Low interest rates and favourable economic conditions have increased consumer confidence in the housing market, pushing Fannie Mae’s Home Purchase Sentiment Index (HPSI) close to its survey high, set last year.
The January 2020 HPSI, which comprised responses from just over 1,000 Americans, rose for the third consecutive month, increasing 1.3 points from December 2019 to 93.0, close to the survey high of 93.8 set last year.
The jump is attributed to net increases in four of the six HPSI indicators: mortgage rate outlook, buying conditions, selling conditions, and outlook for house prices. The other two components — job loss concern and change in household income, decreased marginally.
Year-on-year, the HPSI is up 8.3 points, reflecting consumers' increasingly positive view that it's a good time to both buy and sell a home.
“The HPSI posted another strong reading to open the new year, helped in large part by the upward trend in the share of consumers saying they expect mortgage rates to remain steady,” said Doug Duncan, senior vice president and chief economist at Fannie Mae.
“Low rates continue to be a key driver of consumer optimism about both current homebuying and home-selling conditions.”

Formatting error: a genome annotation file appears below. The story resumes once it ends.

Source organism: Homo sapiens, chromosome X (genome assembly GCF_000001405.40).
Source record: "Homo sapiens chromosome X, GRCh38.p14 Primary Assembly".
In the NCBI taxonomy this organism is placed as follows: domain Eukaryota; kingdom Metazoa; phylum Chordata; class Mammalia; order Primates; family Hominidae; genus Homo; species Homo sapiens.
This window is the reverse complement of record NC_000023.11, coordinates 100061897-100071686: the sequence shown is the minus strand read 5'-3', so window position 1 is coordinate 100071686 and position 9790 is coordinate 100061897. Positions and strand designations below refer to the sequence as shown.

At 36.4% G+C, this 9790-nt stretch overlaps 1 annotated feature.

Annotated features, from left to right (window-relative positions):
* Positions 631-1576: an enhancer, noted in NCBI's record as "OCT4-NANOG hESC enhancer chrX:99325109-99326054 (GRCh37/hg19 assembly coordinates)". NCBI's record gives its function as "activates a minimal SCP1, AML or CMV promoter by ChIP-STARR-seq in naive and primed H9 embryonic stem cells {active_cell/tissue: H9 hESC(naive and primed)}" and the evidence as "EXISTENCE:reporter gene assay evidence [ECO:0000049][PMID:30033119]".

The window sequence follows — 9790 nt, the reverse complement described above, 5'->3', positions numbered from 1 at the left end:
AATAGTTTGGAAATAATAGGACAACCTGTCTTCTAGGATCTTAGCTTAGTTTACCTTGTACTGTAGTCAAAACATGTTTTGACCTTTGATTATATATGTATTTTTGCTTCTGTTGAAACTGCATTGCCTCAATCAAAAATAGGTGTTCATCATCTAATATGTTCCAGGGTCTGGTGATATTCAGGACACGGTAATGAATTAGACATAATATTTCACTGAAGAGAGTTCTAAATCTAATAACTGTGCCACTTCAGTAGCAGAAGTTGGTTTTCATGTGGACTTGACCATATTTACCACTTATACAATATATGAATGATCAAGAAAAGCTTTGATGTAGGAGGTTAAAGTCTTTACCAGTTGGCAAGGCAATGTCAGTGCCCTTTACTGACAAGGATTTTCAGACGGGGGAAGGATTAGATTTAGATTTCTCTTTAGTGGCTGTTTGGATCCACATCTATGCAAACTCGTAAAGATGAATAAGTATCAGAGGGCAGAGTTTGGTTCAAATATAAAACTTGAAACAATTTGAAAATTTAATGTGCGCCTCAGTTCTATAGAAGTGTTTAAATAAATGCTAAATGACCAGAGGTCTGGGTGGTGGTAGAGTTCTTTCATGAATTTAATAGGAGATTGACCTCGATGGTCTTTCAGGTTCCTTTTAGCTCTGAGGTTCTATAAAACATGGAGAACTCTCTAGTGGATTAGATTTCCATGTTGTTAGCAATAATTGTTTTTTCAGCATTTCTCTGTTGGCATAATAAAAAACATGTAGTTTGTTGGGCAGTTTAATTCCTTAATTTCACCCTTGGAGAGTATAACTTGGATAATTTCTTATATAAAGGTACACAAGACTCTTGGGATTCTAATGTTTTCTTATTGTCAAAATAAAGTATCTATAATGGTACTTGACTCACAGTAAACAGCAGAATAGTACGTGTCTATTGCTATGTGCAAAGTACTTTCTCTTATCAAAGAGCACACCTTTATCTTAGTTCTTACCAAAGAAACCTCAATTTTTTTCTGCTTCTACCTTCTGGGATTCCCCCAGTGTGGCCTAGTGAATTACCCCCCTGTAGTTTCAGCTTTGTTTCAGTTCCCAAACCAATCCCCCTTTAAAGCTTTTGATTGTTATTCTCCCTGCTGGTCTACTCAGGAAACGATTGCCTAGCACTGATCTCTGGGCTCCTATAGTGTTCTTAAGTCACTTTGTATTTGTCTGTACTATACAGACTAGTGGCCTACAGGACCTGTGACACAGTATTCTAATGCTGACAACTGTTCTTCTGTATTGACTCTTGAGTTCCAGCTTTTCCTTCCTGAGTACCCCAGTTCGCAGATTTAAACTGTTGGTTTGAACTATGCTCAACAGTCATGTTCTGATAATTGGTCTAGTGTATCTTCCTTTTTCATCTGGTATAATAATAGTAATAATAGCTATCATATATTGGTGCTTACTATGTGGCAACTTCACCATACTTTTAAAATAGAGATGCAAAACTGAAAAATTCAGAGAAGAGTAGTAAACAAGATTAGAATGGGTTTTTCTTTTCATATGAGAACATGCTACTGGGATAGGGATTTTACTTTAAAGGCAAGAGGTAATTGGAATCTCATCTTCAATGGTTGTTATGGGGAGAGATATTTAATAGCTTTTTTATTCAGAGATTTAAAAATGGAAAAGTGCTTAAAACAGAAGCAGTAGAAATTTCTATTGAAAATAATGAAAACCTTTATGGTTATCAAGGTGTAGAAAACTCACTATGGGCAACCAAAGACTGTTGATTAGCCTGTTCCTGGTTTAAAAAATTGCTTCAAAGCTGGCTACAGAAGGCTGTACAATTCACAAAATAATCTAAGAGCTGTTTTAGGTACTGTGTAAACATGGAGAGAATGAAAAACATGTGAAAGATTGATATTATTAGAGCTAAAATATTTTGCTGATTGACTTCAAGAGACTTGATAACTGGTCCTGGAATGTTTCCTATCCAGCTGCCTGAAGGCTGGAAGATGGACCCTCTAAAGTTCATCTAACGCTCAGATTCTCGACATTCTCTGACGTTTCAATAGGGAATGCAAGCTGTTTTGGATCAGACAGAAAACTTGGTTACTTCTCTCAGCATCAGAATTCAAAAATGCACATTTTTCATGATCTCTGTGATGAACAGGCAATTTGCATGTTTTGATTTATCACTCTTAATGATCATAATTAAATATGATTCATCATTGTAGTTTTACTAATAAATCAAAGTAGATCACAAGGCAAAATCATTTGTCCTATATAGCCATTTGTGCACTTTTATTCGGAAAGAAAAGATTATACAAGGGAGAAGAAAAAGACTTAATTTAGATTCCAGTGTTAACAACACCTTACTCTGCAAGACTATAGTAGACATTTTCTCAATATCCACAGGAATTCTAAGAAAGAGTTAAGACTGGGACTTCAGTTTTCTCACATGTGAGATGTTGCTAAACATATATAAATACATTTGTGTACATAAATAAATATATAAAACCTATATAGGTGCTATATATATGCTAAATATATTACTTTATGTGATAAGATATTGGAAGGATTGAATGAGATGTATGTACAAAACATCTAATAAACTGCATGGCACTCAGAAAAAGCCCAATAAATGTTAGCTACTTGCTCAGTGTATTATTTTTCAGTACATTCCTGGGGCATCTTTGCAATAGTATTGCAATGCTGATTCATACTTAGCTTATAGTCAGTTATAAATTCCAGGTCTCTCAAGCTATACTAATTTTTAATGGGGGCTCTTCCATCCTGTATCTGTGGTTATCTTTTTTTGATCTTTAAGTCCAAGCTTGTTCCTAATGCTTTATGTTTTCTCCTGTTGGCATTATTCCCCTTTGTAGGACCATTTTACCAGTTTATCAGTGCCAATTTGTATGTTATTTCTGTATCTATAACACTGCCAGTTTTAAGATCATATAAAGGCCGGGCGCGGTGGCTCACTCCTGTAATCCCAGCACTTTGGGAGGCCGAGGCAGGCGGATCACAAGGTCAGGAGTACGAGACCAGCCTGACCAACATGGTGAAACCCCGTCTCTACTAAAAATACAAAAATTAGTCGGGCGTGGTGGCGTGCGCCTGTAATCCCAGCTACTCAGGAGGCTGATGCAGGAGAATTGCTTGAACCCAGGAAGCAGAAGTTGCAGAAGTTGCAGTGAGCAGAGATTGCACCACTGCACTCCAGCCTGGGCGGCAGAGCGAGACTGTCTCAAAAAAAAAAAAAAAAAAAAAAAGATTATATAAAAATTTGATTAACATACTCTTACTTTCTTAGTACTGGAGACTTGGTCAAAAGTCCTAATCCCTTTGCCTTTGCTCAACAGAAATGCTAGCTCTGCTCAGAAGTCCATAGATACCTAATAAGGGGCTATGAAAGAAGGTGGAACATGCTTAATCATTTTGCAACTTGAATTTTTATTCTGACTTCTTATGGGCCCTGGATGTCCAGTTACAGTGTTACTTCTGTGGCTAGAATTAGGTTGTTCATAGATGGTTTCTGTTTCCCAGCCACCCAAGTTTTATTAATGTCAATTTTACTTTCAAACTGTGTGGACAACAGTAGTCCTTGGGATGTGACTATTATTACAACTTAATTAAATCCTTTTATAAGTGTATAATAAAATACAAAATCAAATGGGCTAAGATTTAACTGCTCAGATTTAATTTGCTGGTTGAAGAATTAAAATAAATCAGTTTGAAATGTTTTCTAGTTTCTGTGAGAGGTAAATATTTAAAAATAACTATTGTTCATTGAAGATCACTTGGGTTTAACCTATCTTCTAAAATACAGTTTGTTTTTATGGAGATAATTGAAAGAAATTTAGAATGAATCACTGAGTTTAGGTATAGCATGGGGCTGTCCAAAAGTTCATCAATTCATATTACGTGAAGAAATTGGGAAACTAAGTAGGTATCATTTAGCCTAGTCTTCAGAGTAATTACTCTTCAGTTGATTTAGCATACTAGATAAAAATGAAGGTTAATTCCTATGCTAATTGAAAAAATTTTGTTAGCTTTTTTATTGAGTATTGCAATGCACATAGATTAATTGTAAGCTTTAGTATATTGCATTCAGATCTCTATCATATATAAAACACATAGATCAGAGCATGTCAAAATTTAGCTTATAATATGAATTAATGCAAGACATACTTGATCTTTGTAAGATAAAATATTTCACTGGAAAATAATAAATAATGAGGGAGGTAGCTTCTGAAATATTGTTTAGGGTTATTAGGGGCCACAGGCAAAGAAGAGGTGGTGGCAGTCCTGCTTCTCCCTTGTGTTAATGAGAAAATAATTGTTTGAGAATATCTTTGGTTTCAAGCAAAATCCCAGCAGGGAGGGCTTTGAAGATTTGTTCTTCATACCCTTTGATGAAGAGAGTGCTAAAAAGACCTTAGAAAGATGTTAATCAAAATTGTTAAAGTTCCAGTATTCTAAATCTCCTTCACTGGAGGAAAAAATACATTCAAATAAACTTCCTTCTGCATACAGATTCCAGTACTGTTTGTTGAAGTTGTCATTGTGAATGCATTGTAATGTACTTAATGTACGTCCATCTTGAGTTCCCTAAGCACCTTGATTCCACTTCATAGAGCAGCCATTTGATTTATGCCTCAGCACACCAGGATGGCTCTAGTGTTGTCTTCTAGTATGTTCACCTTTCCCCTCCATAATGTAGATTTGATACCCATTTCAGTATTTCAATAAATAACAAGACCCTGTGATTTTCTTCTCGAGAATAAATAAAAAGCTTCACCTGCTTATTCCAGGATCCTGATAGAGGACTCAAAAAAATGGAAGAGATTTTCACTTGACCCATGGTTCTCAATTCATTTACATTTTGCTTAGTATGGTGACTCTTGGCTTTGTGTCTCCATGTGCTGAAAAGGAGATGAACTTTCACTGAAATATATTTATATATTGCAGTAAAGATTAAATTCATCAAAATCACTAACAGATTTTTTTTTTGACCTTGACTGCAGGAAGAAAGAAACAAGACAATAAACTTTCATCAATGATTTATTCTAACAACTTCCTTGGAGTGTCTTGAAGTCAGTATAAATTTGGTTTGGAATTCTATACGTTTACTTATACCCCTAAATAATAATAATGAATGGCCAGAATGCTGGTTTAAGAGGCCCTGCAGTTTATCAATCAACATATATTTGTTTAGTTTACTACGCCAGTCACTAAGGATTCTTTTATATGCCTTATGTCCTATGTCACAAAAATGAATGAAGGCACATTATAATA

Mr Duncan explained that more Americans are now upbeat about job security and the state of their personal finances, which has also been a driver of housing demand.
Month-on-month, the net share of Americans who say it is a good time to buy increased two percentage points to 29 per cent, while the net share who say it is a good time to sell also increased two percentage points to 45 per cent.
The net share of Americans who say home prices will go up increased one percentage point to 41 per cent, continuing the increase from last month.
Those who believe mortgage rates will go down in the next 12 months remained the same in January at 7%, while those who expect mortgage rates to go up decreased from 39% to 33%.
Fannie Mae’s latest poll comes as a separate survey from Realtor.com showed housing supply in the US has sunk to its lowest level since the company began tracking the data in 2012.
According to its January Monthly Housing Trends Report, national housing inventory declined 13.6 per cent in January, the steepest year-on-year decrease in more than four years, while the average listing price rose 3.4 per cent to $300,000, setting the stage for a competitive homebuying season.
The decline amounted to a national loss of 164,000 listings, tightening the grip of the housing shortage plaguing the US.
“Homebuyers took advantage of low mortgage rates and stable listing prices to drive sales higher at the end of 2019, further depleting the already limited inventory of homes for sale,” Danielle Hale, Realtor.com’s chief economist noted.
“This is a challenging sign for the large numbers of Millennial and Gen Z buyers coming into the housing market this homebuying season as it implies the potential for rising prices and fast-selling homes—a competitive market.”
Ms Hale acknowledged that certain parts of the US had seen inventory decrease more than others, citing San Jose in Northern California, as declining by around 40 per cent month on month.
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